Two Asteroids Will Cruise By Earth Today, Nearly Two Weeks After They Were Discovered


Two recently discovered asteroids will be making a close approach to Earth later today, NASA’s Center for Near-Earth Object Studies (CNEOS) has announced. First spotted less than two weeks ago, the asteroids will buzz Earth in the afternoon, safely passing by our planet about one hour apart.

The double asteroid flyby comes just one day after a relatively tiny, 49-foot space rock darted past Earth in the pre-dawn hours of Saturday morning, coming in at under 1 million miles from the planet’s surface.

While not particularly hefty, today’s celestial visitors fare a lot better size-wise. According to NASA’s Jet Propulsion Laboratory (JPL), the space rocks are known as asteroids 2019 SZ4 and 2019 TH, and are estimated to measure as much as 137 feet and 144 feet in diameter, respectively. Both objects were picked up by NASA asteroid trackers on September 24. After a thorough study of their orbital path, the space agency classified the two rocks as Apollo-type asteroids.

As NASA explains, this designation is closely linked to the rocks’ orbits around the sun and indicates that the asteroids have the potential of being “Earth-crossing.” Apollo asteroids get their name from the famous asteroid 1862 Apollo, and all share a common trait — they zip through the solar system on an orbit that occasionally allows them to intersect that of Earth’s.

Screen capture showing the orbit of asteroid 1862 Apollo, a nearly mile-wide space rock that orbits the sun once every 651 days.Featured image credit: NASAWikimedia Commons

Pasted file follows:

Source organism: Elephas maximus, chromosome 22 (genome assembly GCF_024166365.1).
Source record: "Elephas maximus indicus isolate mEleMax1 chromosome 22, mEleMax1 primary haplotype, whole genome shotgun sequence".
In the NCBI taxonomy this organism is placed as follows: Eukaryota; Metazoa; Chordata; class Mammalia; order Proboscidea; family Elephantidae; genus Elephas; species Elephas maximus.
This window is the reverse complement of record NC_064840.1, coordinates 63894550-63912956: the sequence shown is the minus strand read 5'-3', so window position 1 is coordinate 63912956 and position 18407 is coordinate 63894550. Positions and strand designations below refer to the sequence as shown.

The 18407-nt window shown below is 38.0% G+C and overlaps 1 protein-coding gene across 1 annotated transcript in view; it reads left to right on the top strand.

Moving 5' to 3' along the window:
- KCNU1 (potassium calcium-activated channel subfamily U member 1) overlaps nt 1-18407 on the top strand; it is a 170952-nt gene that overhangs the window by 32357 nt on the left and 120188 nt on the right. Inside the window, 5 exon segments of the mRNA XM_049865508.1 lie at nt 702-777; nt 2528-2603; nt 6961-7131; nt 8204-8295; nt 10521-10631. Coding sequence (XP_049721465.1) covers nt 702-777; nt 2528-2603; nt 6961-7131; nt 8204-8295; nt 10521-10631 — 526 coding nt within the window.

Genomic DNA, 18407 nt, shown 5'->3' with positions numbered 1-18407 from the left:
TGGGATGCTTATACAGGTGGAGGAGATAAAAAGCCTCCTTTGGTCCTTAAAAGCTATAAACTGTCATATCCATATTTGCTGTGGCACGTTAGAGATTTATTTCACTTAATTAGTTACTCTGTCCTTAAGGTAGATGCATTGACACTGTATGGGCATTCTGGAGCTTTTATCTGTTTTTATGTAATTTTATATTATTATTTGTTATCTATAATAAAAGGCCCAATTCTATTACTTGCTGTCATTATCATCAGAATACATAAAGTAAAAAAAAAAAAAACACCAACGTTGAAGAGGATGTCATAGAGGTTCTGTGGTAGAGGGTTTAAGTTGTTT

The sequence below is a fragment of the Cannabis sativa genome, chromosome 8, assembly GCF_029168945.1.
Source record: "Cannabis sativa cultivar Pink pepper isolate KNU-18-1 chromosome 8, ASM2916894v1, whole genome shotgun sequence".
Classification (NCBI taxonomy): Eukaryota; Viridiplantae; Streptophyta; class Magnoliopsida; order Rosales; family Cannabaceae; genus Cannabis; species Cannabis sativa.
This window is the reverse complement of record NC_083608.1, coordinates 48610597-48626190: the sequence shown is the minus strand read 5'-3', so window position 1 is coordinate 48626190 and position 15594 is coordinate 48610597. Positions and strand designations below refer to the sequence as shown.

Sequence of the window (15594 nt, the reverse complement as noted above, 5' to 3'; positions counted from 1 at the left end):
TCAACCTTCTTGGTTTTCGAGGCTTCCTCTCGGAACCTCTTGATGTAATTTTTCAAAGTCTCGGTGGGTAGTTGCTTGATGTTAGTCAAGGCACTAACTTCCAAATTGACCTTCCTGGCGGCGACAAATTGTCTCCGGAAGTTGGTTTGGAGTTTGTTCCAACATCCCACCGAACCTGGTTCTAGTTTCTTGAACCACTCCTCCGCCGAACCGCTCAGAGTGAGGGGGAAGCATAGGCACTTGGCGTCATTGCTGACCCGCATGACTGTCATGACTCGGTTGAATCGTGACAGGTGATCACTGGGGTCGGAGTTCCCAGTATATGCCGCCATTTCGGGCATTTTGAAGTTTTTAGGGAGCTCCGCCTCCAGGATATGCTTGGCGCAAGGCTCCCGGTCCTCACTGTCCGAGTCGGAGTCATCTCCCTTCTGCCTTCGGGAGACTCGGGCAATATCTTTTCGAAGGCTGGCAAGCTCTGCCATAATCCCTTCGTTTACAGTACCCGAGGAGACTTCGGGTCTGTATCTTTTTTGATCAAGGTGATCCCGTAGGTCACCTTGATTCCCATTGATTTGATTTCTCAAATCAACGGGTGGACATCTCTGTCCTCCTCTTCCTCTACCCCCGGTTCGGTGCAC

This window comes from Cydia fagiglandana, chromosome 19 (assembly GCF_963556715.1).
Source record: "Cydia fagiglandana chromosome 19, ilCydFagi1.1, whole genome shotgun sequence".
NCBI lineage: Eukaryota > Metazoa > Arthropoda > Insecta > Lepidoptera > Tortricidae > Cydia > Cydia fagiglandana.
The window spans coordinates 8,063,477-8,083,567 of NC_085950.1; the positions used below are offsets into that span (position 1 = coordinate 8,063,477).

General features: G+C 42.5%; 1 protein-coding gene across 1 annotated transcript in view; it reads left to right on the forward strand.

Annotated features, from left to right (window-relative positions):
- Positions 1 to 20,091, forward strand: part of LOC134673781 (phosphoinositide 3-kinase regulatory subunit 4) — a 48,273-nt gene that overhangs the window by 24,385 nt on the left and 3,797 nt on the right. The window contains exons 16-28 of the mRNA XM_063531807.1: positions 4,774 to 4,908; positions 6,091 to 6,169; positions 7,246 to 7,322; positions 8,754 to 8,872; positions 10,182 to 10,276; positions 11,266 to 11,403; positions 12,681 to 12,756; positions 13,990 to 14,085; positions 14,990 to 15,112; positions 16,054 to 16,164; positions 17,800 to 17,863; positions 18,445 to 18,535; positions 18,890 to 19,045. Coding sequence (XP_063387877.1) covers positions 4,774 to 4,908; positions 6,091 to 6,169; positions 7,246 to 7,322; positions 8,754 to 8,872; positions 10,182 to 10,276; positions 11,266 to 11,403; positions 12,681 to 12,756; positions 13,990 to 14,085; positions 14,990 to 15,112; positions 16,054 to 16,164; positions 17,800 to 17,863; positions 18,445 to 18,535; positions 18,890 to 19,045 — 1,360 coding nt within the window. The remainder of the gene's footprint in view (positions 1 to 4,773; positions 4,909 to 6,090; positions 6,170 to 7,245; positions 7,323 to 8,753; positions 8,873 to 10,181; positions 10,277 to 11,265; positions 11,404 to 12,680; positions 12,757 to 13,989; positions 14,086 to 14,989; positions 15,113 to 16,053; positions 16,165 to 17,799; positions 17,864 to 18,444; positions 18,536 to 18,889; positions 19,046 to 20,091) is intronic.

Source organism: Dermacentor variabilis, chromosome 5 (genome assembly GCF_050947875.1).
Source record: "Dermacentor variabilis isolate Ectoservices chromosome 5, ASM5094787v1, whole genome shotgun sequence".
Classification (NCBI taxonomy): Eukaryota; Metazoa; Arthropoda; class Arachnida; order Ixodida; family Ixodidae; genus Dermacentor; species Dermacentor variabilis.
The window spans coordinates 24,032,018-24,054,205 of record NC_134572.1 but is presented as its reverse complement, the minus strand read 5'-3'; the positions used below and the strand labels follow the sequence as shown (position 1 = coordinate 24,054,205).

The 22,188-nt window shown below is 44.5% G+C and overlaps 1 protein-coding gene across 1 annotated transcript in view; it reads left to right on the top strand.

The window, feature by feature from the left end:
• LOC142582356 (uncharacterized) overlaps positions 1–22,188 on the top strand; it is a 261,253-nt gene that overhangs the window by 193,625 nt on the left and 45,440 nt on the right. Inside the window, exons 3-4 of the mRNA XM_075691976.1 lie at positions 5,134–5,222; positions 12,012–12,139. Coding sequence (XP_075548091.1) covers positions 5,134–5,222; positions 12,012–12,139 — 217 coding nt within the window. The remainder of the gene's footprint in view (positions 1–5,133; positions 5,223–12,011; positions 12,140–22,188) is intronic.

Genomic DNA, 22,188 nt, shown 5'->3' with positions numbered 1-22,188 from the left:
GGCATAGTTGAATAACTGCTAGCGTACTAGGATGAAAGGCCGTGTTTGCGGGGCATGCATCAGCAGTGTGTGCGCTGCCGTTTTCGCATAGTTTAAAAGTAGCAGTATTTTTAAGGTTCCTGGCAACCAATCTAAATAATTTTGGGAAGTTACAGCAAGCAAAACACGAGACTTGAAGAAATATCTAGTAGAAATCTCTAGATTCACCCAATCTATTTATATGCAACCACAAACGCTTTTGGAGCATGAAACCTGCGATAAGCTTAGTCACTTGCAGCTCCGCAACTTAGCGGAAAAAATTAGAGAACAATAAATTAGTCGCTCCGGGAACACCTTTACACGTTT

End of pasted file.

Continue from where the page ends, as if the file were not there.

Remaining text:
The first one to dart past Earth later today will be asteroid 2019 SZ4. The 137-foot space rock is expected to approach Earth at 6:52 p.m. ET. Traveling through space at a cruising speed of a little over 14,500 mph, or nearly 19 times the speed of sound, the rock will harmlessly fly past our planet at a distance of 4.45 million miles. To put that into perspective, that’s 18.64 times the distance between Earth and the moon.

According to a report released last week by the JPL, the upcoming flyby will be the rock’s closest approach to Earth in 36 years. Although only recently discovered, the asteroid is not new to our corner of the solar system and occasionally swings by Earth as it orbits the sun once every 424 days. The last time asteroid 2019 SZ4 paid Earth a visit was in 1990, when it flew at a staggering distance of 18 million miles. Before that, the rock shot past Earth in 1983, coming within 5.1 million miles of the planet’s surface.

The asteroid will return next year and then again in 2048 and 2049. However, it will never come as close to Earth as it will today, drifting increasingly farther away from the planet’s orbit.

Featured image credit: urikyo33 Pixabay

The second space rock to visit Earth today will swing by a little under an hour after its predecessor. Asteroid 2019 TH will swoop in for its close encounter with Earth at 7:47 p.m. ET, the JPL announced earlier this week.

At 144 feet wide, this second celestial visitor is slightly larger than its predecessor. At the same time, the rock is faster and will creep in a little closer to Earth, as well. Hurtling through the void of space at over 25,600 mph, the asteroid will shoot past Earth at a distance of 3.48 million miles, or 14.62 times the distance to the moon.

Today’s close flyby will mark the first trip through the inner solar system for the speedy asteroid, which orbits the sun once every 337 days. The rock won’t return to our corner of space for a very long time. Its next visit is estimated to occur 173 years from now, in early 2192, and will only bring the asteroid some 46.5 million miles from Earth.